I don’t have a problem raising my voice and speaking out on issues that I am passionate about. I can write letters without hesitation and raise my voice in the crowd protesting injustices against humanity and happenings that will adversely effect our earth in our time and in our children’s. If I’m passionate enough I can even stand and make my solo voice be heard in a crowded room. But I have to be passionate.
Normally, I shrink in a classroom, unable to even ask the question that is burning on my lips. Unable to share the information that would be of benefit to the rest of the students. I am unable to speak out. It is no different for me in a social situation where I am amongst strangers. I will hang on the edge. My internal voice will be berating me, pushing me forward but I am resistant. I don’t listen and nor do I speak out. I leave these gatherings feeling socially isolated and inadequate.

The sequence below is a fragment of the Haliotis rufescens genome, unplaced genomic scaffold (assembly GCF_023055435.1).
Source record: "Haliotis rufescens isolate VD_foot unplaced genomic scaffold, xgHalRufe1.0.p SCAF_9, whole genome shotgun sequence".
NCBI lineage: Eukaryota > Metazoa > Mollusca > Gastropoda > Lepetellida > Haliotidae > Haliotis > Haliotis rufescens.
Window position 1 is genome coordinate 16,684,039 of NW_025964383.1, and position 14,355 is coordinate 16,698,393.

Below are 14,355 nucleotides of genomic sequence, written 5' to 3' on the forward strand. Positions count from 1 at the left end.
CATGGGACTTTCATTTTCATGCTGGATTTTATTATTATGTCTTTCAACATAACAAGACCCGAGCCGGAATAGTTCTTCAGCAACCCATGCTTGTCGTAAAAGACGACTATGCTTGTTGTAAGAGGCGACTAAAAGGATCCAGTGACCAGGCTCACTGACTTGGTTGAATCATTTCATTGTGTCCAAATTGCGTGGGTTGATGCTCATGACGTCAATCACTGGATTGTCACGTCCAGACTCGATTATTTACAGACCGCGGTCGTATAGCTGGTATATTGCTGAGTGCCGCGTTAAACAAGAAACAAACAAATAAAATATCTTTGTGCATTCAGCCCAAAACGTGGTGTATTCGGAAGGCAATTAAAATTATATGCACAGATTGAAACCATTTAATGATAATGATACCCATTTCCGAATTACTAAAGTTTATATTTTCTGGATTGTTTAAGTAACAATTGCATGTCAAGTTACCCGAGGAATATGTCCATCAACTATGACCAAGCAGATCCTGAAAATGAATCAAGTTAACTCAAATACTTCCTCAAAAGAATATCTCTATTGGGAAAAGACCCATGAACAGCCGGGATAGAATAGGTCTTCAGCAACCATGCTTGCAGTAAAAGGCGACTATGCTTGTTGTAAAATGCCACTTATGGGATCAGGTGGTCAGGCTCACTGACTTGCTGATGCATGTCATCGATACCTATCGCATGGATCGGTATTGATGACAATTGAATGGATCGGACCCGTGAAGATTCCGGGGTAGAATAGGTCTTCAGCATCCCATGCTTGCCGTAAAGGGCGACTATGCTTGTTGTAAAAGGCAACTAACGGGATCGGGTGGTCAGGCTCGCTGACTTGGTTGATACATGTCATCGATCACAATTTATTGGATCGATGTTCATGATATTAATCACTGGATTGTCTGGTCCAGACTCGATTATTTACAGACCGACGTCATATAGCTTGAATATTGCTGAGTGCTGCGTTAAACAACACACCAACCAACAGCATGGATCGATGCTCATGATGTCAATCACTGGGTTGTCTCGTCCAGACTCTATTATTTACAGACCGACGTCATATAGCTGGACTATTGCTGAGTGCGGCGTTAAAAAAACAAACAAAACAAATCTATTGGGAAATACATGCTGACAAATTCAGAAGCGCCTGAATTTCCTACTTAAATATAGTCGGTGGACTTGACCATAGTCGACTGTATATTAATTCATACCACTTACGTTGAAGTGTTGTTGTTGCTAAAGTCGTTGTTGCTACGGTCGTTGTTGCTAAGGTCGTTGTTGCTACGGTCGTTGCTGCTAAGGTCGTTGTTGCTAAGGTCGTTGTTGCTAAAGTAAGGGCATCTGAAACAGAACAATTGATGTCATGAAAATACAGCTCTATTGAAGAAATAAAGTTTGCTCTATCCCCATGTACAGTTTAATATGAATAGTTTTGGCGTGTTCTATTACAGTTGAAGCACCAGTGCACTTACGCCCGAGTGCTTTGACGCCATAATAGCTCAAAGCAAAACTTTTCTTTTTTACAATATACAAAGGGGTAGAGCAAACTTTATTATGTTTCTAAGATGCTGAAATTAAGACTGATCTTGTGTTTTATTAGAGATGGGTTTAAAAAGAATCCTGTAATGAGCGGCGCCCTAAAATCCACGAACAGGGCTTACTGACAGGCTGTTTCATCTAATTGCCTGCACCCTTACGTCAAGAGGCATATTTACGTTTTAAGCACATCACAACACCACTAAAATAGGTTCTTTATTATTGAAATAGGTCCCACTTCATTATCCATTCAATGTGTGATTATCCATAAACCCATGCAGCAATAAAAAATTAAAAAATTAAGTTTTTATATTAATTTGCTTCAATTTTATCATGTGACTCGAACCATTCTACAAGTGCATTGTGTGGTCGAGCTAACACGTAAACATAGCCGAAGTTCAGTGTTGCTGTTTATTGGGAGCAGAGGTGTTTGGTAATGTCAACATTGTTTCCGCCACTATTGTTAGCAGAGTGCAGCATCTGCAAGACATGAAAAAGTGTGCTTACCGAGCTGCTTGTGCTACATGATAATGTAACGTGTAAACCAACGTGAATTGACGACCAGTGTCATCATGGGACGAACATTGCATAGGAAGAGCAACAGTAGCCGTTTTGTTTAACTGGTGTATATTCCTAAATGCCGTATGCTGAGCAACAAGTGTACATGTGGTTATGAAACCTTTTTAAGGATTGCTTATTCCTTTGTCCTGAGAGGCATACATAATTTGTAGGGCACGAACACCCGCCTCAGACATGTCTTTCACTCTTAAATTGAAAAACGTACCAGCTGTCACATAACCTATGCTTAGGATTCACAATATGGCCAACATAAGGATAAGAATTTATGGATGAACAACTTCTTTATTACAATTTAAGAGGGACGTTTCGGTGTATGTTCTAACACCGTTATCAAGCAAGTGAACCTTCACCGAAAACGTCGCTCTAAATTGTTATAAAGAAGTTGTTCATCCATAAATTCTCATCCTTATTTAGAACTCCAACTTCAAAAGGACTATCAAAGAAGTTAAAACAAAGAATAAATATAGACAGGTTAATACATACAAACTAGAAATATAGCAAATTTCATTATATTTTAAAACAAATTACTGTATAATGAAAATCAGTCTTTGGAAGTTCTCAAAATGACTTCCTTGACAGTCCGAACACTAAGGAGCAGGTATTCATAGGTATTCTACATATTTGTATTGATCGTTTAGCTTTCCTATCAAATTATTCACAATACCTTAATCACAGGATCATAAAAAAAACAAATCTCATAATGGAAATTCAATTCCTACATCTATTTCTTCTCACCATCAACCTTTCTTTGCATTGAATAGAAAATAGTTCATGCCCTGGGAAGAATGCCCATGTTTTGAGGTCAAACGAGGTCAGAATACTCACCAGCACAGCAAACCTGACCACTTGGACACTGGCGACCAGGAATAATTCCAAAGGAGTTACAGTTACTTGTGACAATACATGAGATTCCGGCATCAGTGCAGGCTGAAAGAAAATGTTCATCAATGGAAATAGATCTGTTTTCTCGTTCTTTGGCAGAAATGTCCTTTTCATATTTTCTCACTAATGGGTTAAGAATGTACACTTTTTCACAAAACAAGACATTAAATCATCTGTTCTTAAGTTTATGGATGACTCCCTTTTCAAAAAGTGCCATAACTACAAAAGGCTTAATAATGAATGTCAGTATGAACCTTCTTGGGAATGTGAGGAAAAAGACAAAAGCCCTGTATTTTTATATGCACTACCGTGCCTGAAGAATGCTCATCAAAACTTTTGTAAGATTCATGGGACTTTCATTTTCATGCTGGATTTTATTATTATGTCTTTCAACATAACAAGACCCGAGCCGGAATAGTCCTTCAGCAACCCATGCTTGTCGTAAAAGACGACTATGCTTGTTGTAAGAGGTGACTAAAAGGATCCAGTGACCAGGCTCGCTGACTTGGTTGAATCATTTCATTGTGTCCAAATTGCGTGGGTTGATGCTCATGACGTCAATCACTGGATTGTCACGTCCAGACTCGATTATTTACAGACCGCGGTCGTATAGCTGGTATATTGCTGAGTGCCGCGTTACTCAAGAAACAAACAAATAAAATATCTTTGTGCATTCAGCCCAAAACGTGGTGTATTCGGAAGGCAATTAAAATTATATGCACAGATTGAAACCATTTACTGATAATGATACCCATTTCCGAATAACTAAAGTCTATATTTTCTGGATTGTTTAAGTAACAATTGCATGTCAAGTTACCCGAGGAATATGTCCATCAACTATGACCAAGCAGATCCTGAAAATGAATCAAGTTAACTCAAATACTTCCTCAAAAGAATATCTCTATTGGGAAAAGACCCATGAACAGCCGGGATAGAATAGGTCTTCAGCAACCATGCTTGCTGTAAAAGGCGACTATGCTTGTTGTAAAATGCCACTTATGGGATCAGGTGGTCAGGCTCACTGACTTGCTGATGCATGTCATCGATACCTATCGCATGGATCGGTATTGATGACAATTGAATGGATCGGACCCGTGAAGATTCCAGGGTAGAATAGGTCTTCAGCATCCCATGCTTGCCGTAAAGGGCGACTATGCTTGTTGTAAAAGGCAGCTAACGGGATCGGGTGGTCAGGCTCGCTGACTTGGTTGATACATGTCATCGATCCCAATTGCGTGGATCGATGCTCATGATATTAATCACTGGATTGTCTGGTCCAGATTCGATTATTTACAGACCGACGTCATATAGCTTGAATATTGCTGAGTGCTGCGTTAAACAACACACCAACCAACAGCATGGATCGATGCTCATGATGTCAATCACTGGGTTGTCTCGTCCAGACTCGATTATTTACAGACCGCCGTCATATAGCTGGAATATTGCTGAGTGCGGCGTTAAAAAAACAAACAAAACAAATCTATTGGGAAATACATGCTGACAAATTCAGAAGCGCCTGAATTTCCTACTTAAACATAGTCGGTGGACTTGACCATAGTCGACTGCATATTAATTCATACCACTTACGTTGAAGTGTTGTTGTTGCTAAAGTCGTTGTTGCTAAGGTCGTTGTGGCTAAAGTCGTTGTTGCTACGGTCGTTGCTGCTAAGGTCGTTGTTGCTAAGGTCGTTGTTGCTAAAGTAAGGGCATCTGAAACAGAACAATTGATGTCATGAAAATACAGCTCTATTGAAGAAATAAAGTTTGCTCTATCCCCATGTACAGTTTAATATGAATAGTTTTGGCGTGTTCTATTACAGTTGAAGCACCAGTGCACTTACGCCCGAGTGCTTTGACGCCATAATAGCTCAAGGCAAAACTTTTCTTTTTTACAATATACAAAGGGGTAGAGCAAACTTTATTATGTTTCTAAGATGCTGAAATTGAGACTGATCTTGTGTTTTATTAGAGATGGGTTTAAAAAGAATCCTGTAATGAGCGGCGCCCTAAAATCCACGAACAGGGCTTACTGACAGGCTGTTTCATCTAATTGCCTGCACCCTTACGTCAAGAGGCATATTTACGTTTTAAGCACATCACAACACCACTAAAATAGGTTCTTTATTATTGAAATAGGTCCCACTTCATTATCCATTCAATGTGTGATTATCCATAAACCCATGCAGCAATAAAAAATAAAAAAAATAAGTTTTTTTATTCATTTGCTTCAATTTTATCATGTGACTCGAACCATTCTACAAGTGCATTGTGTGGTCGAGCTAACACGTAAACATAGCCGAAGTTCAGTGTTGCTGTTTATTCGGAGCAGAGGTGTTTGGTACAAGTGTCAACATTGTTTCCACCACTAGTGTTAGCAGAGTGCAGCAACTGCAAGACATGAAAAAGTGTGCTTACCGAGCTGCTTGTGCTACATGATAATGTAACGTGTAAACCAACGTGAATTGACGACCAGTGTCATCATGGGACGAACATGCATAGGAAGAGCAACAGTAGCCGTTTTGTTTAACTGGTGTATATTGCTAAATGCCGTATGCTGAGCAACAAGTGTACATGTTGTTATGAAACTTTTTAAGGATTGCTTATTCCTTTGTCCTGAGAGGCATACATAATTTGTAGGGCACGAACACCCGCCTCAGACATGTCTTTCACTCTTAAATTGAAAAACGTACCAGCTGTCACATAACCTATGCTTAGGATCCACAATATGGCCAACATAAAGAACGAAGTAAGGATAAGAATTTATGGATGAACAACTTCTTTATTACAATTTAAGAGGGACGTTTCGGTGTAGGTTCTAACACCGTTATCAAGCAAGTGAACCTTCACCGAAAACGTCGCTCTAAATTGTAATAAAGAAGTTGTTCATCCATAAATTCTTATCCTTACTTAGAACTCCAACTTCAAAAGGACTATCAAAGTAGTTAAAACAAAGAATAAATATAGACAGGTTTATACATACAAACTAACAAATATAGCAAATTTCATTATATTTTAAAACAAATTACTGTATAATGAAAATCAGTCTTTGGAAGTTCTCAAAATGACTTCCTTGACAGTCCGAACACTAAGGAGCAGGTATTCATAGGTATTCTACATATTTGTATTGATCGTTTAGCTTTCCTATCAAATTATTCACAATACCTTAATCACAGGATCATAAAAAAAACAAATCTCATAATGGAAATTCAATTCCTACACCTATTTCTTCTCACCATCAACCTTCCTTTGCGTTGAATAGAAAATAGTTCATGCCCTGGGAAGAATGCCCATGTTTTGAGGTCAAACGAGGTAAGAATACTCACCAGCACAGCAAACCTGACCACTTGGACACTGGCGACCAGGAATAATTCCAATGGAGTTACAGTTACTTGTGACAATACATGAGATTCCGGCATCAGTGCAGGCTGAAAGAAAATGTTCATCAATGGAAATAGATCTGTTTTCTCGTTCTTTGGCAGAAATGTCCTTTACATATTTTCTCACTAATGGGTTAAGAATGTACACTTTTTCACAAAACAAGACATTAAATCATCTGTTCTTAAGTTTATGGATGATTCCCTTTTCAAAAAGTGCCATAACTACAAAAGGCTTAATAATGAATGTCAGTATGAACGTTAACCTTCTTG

When I joined Toastmasters the purpose was to get me to a position where I was comfortable pitching my manuscript Nightmare in Paradise to a publisher or at a writers festival. Public speaking is an activity that has many petrified. It has been shown that more people would prefer to be in the coffin than giving a eulogy. Toastmasters was going to help me overcome this fear.
What I didn’t realise on joining Toastmasters was that the biggest benefit I would gain would be unfreezing in social situations and when my voice was solo in a venue. Practice at impromptu speaking with the segment in Toastmasters called table topics was going to make me more comfortable to speak out. I still have a long way to go. I haven’t mastered it yet but I am on the way. And what a thrill it was to receive the President’s Award for a table topics I was asked to present (impromptu) at the last meeting.
In response to the Weekly Discover challenge